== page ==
I’ve had heads of departments from games console companies work really hard to tell their company why are we building a core processor that doesn’t give them ten times more power we have promised when we can rip the thing out and just use Unlimited Detail in software. I’ve watched CPU designers move in to graphics, plan to release an amazing system which turns out to be a failure because the idea of swapping 450 years of man research for 12 pages of code from Australia is one that the tech people hope never end up in front of the board of directors. Big companies are like big ships, turning them around is a long slow process, little companies are like little boats and they can turn around and change course easily. Games developers are a cheery bunch and it’s always positive there because they use the 3D system, but try to get the people who make the 3D system to upgrade and you’ll eventually realize the only path forward is to do it yourself.”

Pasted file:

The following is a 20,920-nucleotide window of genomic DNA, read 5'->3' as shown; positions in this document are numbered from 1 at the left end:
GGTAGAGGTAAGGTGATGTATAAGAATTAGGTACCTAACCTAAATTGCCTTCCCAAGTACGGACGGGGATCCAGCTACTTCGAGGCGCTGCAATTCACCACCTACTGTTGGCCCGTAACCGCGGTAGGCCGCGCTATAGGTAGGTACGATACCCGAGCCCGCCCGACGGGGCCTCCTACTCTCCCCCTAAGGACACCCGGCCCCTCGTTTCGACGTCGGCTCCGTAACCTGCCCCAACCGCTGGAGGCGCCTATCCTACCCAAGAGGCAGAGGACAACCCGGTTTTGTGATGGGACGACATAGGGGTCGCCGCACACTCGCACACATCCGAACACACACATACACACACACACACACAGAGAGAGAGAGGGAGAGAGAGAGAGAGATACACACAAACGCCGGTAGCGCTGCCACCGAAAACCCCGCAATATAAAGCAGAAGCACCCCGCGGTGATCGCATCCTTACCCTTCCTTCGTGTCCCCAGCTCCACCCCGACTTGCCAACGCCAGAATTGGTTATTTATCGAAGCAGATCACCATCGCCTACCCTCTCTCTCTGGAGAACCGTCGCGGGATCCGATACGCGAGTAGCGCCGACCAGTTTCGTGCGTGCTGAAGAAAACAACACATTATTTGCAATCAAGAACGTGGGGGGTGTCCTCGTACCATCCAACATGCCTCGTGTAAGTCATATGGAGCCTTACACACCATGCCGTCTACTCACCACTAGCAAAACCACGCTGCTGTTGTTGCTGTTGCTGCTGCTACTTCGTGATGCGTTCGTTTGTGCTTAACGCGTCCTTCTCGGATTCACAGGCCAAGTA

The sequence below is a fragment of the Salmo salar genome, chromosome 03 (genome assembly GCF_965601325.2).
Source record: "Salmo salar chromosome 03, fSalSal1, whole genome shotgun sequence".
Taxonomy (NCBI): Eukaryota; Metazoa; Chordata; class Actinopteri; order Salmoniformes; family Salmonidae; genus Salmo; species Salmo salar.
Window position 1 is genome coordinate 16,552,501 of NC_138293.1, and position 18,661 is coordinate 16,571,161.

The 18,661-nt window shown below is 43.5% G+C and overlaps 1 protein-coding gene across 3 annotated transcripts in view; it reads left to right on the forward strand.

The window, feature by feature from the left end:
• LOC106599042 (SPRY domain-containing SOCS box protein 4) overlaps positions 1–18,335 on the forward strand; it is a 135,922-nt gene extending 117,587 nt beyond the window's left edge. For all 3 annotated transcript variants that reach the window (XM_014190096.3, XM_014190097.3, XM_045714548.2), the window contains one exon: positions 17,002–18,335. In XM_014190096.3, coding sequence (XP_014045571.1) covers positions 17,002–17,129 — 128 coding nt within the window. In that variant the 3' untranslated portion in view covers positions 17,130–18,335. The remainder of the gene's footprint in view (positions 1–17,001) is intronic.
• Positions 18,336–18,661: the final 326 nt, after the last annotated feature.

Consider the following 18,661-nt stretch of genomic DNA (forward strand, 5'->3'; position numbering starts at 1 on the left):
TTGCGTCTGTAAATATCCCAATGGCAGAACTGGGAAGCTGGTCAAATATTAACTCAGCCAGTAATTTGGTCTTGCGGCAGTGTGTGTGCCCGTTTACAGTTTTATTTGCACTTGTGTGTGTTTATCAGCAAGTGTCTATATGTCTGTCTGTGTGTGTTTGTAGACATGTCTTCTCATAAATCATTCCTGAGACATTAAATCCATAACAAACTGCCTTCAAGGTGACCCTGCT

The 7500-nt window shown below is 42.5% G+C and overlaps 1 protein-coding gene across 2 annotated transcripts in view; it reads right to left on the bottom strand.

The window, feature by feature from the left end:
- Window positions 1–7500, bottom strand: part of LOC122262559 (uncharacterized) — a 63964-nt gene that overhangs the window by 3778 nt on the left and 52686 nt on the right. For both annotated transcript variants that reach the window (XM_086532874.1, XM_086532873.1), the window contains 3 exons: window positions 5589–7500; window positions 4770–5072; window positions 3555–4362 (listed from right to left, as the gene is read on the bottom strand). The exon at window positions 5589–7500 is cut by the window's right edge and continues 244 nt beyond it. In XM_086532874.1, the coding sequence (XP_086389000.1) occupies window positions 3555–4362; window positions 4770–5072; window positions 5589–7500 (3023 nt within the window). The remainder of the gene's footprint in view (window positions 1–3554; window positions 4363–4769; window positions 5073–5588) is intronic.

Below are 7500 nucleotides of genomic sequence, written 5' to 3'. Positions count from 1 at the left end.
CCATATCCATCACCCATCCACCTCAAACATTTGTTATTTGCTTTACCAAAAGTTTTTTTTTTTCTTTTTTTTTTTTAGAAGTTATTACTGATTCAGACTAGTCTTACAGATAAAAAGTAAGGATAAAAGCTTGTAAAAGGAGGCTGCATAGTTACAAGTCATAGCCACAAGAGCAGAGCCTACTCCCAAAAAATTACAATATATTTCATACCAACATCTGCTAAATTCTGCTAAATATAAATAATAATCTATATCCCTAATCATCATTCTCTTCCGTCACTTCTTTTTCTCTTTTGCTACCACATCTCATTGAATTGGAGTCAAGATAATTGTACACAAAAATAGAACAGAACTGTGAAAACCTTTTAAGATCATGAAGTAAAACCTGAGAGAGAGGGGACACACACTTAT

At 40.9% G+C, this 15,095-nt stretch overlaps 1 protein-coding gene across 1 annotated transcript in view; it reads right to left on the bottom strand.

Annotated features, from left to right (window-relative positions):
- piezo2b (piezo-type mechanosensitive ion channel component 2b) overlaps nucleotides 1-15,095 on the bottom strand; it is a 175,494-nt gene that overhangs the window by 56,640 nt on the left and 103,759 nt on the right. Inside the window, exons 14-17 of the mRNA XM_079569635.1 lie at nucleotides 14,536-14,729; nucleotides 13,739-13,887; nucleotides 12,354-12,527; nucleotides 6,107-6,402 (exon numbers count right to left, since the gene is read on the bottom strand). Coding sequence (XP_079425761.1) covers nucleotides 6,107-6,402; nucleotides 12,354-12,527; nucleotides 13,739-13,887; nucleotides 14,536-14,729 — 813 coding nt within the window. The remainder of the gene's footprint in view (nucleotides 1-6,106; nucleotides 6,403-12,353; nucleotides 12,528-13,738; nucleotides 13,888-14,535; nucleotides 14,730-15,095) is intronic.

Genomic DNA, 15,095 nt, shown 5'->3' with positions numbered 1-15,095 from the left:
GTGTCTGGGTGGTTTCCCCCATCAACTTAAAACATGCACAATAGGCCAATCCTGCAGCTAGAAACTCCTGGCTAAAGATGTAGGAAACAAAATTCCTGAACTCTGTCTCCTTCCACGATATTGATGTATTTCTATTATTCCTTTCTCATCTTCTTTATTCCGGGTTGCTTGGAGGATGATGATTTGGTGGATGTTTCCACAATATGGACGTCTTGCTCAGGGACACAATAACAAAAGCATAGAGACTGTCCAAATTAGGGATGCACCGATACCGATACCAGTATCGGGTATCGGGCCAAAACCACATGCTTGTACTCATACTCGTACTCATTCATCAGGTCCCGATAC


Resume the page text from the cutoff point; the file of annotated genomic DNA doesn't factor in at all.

-(Special Thanks to Mr. Chris Warris (Quipster99 of Youtube) for providing me with the means to contact Mr. Dell)-